Friday, 17 April 2009

Live Review: Trailer Trash Tracys, It Hugs Back, Papercuts @ The Legion, 16/4/09

Band names, like it or not, pigeonhole the groups that possess them. You could almost envisage the staid blonde pout of Trailer Trash Tracys’s Suzanne Aztoria before it appeared onstage at Sonic Cathedral. Empowered by all the frosty charisma it is possible to muster over woozy, drifting pop, Suzanne nonetheless draws the eye in what could otherwise be described as a band in the springtime of their career. All that Cocteau Twins-sounding lo-fi noise is convincing, but samey, and it’ll take more than a pretty frontwoman to set them apart as the year advances.

Meanwhile, It Hugs Back manage to so perfectly convey the wet geekery their name suggests, that everyone here feels instantly satisfied. Well, almost. This awkward four-piece appear to have been spat from the bowels of darkest Kent, etiolated and shifty-looking, all elbows and furtive glances. Their set comprises largely of material from their recently released ‘Inside Your Guitar’ LP, their first on 4AD, although there’s a good few songs here, notably ‘Other Cars Go’, that have been doing the setlist circuit for a good while longer. It’s difficult to sit either side of the fence with It Hugs Back – they are clearly an informed and innovative musical outfit with no sickening image-preoccupations, yet there’s just something about them so infuriatingly pathetic, it’s difficult to fully grasp their angle. Are we supposed to feel sorry for them?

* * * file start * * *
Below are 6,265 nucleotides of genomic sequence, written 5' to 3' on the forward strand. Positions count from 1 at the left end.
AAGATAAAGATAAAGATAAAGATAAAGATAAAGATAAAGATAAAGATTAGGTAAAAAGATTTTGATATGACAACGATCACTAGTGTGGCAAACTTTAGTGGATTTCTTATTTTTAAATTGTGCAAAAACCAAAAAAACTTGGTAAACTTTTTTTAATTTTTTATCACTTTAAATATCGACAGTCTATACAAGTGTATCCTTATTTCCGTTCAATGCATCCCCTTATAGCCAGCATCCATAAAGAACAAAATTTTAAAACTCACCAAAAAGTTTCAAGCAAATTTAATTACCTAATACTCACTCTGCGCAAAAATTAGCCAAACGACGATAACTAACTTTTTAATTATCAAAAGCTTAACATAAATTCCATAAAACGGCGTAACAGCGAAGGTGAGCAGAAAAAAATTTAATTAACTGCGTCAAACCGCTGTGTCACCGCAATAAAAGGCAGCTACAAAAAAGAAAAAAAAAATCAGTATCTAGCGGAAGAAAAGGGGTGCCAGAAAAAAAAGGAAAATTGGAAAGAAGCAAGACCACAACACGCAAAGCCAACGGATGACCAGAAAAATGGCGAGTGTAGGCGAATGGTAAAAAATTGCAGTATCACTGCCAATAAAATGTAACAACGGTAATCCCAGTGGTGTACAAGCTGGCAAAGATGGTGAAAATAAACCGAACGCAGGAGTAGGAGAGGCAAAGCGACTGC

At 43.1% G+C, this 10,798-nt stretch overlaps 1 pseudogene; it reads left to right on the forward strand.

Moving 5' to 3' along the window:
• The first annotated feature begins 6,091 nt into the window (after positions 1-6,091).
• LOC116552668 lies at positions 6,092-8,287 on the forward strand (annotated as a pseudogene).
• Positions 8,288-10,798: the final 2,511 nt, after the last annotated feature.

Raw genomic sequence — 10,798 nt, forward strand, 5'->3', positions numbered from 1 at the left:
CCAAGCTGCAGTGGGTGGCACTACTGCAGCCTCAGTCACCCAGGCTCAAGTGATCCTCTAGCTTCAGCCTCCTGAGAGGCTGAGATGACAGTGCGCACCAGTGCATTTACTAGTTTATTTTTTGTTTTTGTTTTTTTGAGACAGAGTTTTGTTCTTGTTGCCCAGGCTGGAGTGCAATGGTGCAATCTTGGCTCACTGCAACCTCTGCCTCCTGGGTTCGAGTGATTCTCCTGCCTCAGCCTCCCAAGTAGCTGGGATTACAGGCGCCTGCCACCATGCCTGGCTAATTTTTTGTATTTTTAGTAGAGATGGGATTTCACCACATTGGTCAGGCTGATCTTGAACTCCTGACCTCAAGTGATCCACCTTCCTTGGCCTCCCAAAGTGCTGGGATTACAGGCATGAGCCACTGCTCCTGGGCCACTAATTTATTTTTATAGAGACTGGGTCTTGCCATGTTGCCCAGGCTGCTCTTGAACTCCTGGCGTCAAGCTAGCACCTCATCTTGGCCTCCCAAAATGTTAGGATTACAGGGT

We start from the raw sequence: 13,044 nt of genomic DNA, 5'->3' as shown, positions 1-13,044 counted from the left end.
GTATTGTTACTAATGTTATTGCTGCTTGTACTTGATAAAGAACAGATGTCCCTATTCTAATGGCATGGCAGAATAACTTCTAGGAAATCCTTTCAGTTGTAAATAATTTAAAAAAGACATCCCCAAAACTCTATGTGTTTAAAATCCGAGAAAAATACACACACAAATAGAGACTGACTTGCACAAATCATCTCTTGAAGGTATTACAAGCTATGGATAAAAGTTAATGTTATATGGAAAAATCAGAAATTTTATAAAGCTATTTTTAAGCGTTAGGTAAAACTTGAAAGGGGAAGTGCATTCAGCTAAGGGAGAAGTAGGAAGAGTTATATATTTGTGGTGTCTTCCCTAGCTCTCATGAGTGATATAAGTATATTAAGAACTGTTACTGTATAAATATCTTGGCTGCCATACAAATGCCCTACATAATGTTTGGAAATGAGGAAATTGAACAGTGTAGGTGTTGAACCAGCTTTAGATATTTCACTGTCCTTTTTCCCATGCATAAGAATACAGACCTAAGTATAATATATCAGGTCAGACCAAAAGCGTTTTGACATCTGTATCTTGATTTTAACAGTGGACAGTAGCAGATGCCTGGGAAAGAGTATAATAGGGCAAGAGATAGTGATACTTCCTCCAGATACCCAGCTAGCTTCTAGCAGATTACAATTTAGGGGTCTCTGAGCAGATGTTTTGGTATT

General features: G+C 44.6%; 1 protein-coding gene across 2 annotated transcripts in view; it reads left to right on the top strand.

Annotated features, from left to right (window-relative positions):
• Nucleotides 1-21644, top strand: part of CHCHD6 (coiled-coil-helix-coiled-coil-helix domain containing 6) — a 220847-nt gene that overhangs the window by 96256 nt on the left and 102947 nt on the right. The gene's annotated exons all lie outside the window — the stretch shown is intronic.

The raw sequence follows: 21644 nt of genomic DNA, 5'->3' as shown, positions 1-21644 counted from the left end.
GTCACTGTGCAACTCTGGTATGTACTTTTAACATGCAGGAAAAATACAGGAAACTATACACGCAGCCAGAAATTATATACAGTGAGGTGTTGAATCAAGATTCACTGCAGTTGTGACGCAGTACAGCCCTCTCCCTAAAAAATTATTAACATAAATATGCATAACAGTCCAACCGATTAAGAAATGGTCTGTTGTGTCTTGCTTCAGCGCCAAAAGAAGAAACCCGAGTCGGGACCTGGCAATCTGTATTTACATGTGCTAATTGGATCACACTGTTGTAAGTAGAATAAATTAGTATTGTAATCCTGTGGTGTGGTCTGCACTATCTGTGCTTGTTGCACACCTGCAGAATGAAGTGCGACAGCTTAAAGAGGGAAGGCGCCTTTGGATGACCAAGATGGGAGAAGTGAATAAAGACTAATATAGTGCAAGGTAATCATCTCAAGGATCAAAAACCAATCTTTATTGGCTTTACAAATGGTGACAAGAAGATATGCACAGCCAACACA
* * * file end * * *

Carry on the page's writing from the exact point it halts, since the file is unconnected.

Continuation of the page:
After these humble British offerings, San Franciscan outfit Papercuts take to the stage with a kind of marked professionalism. The four-piece headed by full-time recording engineer Jason Quever are older and wiser than their line-up predecessors, and they purvey music of a markedly different class. Imbued with heady organ that pushes melodically through each track, Quever’s achievement is in rendering sixties pop songs of succinct and simple elements raw and richly-hued. He looks like a more timid Jack Black, and sings in a kind of pitch-perfect, high whine, but it all works, and the reason for this is that it comes back to solid, pop-sensible constructions and sharp, polished musical components.

The set comprises of the best of recent album ‘You Can Have What You Want’, and goes down a storm with the sparse onlookers. The rest of his band scarpers after some panicked conversation over the rapturous applause at the end – they clearly haven’t planned the encore the audience want. Eventually, Quever stands in alone, singing a rich, confident guitar-ballad that captivates all present. Their chosen name, Papercuts, might suggest the tiniest of imprints in a swamped musical pond, but it’s precisely this kind of acutely fascinating pop that makes a lasting impression among a swill of mediocrity, as tonight suggests.

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